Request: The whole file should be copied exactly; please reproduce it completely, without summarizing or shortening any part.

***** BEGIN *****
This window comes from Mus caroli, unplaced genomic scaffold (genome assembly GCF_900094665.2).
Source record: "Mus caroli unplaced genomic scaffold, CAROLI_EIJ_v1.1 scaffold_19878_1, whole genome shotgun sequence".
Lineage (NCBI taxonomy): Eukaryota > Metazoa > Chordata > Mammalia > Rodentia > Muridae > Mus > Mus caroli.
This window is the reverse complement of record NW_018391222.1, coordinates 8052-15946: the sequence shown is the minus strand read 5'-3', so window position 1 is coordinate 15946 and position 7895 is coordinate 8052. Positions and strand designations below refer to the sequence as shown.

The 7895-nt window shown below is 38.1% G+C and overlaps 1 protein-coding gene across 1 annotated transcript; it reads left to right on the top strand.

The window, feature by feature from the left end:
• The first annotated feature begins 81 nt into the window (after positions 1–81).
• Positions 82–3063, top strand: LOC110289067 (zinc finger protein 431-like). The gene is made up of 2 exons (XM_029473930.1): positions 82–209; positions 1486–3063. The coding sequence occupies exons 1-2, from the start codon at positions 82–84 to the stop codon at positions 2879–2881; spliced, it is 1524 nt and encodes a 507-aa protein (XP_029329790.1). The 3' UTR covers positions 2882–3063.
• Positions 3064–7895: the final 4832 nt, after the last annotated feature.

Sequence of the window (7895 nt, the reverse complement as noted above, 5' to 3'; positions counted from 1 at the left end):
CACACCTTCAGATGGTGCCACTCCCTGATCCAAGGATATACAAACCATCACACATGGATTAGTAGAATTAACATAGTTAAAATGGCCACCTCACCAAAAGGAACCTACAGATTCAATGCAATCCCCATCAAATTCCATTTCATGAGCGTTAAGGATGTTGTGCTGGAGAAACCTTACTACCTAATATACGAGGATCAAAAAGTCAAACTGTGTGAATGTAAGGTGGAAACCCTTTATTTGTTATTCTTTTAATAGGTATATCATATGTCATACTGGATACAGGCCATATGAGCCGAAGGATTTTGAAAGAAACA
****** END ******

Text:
This window comes from Mus caroli, unplaced genomic scaffold (genome assembly GCF_900094665.2).
Source record: "Mus caroli unplaced genomic scaffold, CAROLI_EIJ_v1.1 scaffold_19878_1, whole genome shotgun sequence".
Lineage (NCBI taxonomy): Eukaryota > Metazoa > Chordata > Mammalia > Rodentia > Muridae > Mus > Mus caroli.
This window is the reverse complement of record NW_018391222.1, coordinates 8052-15946: the sequence shown is the minus strand read 5'-3', so window position 1 is coordinate 15946 and position 7895 is coordinate 8052. Positions and strand designations below refer to the sequence as shown.

The 7895-nt window shown below is 38.1% G+C and overlaps 1 protein-coding gene across 1 annotated transcript; it reads left to right on the top strand.

The window, feature by feature from the left end:
• The first annotated feature begins 81 nt into the window (after positions 1–81).
• Positions 82–3063, top strand: LOC110289067 (zinc finger protein 431-like). The gene is made up of 2 exons (XM_029473930.1): positions 82–209; positions 1486–3063. The coding sequence occupies exons 1-2, from the start codon at positions 82–84 to the stop codon at positions 2879–2881; spliced, it is 1524 nt and encodes a 507-aa protein (XP_029329790.1). The 3' UTR covers positions 2882–3063.
• Positions 3064–7895: the final 4832 nt, after the last annotated feature.

Sequence of the window (7895 nt, the reverse complement as noted above, 5' to 3'; positions counted from 1 at the left end):
CACACCTTCAGATGGTGCCACTCCCTGATCCAAGGATATACAAACCATCACACATGGATTAGTAGAATTAACATAGTTAAAATGGCCACCTCACCAAAAGGAACCTACAGATTCAATGCAATCCCCATCAAATTCCATTTCATGAGCGTTAAGGATGTTGTGCTGGAGAAACCTTACTACCTAATATACGAGGATCAAAAAGTCAAACTGTGTGAATGTAAGGTGGAAACCCTTTATTTGTTATTCTTTTAATAGGTATATCATATGTCATACTGGATACAGGCCATATGAGCCGAAGGATTTTGAAAGAAACA